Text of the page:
Evaluating news sources is one of the more contentious issues out there. People have their favorite news sources and don’t like to be told that their news source is untrustworthy.
For fact-checking, it’s helpful to draw a distinction between two activities:
Most newspaper articles are not lists of facts, which means that outfits like The Wall Street Journal and The New York Times do both news gathering and news analysis in stories. What has been lost in the dismissal of the New York Times as liberal and the Wall Street Journal as conservative is that these are primarily biases of the news analysis portion of what they do. To the extent the bias exists, it’s in what they choose to cover, to whom they choose to talk, and what they imply in the way they arrange those facts they collect.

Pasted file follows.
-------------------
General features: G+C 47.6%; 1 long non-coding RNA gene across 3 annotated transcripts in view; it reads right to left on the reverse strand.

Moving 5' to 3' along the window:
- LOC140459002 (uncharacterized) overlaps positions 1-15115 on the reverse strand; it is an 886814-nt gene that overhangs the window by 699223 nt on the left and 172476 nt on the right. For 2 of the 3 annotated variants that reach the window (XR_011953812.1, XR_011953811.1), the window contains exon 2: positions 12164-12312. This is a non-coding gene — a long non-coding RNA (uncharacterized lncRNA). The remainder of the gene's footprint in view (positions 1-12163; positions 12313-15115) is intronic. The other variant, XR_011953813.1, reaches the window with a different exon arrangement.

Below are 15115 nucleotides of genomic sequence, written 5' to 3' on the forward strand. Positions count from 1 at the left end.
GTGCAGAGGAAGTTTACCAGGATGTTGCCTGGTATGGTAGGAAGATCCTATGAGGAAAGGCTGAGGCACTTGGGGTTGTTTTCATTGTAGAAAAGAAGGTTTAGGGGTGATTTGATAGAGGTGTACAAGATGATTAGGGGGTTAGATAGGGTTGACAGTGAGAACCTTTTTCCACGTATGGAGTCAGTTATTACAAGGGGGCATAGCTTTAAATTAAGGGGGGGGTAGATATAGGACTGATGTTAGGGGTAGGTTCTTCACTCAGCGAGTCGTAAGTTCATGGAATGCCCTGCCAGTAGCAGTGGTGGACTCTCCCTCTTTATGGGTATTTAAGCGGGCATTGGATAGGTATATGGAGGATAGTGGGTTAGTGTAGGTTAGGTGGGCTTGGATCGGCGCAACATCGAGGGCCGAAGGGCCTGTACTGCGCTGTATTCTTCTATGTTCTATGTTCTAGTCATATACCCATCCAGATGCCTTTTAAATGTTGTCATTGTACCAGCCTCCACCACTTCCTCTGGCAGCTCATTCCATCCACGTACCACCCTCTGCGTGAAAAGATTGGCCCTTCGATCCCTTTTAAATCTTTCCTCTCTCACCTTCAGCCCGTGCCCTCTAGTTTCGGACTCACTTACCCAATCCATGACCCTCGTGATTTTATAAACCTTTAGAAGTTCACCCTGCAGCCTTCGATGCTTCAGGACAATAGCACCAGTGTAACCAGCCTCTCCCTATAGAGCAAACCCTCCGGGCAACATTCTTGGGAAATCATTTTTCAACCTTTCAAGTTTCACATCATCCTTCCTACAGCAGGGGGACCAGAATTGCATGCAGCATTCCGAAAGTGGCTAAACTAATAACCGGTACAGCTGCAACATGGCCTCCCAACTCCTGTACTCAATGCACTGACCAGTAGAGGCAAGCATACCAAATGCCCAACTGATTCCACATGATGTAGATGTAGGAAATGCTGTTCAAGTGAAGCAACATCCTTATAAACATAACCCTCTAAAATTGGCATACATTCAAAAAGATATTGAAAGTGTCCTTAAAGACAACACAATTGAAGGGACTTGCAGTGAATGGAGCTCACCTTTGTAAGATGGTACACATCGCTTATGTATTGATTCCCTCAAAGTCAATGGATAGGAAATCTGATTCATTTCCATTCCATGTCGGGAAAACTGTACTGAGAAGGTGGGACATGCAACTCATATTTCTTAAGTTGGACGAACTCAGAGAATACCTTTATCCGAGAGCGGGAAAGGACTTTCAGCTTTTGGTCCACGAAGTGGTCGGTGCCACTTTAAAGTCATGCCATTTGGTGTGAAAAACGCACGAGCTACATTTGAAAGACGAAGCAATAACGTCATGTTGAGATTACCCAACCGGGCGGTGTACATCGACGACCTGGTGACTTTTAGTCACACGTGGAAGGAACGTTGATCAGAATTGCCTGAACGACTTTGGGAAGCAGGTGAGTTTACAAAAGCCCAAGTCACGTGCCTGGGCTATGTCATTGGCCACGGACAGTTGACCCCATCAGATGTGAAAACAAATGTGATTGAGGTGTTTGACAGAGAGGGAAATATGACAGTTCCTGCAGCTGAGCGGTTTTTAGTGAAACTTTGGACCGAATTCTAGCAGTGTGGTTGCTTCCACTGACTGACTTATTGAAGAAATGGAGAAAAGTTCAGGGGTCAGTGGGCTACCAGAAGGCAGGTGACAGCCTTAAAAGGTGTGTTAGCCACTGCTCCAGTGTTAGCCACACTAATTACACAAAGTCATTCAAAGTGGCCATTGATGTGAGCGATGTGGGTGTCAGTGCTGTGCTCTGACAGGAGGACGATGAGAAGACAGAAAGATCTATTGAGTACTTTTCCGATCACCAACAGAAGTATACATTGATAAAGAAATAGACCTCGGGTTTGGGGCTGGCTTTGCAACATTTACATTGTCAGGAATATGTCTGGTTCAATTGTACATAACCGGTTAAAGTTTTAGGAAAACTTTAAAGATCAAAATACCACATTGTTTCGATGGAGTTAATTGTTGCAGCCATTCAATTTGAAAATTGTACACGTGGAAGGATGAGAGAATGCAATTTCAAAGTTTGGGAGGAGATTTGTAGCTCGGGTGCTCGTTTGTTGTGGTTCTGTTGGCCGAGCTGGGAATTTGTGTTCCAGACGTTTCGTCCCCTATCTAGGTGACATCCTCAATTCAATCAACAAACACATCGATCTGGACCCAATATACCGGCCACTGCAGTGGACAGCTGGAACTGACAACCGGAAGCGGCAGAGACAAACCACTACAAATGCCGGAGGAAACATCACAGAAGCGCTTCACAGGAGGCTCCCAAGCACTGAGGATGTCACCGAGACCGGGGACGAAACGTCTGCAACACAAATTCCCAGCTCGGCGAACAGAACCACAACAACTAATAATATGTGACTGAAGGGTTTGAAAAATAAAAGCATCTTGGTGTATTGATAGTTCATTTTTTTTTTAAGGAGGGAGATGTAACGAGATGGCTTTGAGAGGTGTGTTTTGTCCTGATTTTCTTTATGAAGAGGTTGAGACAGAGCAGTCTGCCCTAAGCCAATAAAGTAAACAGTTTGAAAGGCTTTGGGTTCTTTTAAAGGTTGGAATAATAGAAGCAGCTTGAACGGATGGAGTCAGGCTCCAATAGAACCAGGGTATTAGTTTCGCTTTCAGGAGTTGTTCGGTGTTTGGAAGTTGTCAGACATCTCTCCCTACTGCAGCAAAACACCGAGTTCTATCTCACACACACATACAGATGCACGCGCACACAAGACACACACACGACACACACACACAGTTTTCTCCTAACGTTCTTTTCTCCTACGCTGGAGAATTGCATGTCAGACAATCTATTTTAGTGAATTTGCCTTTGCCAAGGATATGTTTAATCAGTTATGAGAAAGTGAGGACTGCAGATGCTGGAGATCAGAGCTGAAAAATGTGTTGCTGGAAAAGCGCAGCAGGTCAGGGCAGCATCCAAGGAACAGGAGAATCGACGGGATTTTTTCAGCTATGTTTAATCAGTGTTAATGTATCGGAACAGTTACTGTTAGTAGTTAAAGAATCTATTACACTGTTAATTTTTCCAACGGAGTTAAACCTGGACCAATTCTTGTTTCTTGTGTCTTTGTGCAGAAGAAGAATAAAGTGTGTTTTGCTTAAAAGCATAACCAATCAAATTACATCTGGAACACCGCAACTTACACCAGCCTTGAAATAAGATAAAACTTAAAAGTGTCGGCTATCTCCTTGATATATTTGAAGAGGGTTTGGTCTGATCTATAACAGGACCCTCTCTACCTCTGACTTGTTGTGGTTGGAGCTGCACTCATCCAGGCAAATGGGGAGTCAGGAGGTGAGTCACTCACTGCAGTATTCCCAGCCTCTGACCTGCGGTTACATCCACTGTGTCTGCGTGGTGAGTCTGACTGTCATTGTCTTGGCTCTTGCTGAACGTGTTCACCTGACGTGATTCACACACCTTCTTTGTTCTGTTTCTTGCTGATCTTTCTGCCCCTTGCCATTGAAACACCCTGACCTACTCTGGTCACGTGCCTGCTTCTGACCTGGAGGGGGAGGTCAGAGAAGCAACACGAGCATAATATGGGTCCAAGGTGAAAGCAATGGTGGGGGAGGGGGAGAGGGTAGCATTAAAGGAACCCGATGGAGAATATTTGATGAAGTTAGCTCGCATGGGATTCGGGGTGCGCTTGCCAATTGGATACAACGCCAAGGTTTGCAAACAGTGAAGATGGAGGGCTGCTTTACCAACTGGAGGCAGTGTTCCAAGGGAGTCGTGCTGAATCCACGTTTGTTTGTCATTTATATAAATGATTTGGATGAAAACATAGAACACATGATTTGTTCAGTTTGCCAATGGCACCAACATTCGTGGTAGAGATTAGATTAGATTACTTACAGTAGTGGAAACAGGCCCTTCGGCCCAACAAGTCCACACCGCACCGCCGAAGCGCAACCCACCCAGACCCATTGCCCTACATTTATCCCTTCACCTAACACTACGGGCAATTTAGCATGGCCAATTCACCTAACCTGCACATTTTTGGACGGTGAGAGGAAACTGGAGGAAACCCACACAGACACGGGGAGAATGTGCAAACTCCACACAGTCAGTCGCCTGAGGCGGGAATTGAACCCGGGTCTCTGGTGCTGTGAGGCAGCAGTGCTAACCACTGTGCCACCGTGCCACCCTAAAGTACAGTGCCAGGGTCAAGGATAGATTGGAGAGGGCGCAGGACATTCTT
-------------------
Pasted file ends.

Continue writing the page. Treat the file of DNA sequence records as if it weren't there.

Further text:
The news gathering piece is affected by this, but in many ways largely separate, and the reputation for fact checking is largely separate as well.Credit: Caulfield, Michael A. Web Literacy for Student Fact Checkers. 26: Evaluating News Sources.
Your job in this exercise is to fact-check the content, evaluate the author's background in the subject he/she writes about, and determine the journalistic standards, values, ethics, or guidelines of the source. Can you find a standard of commitment to journalistic integrity?
Credit: Links to articles created by Kelee Pacion, Mann Library, Cornell University.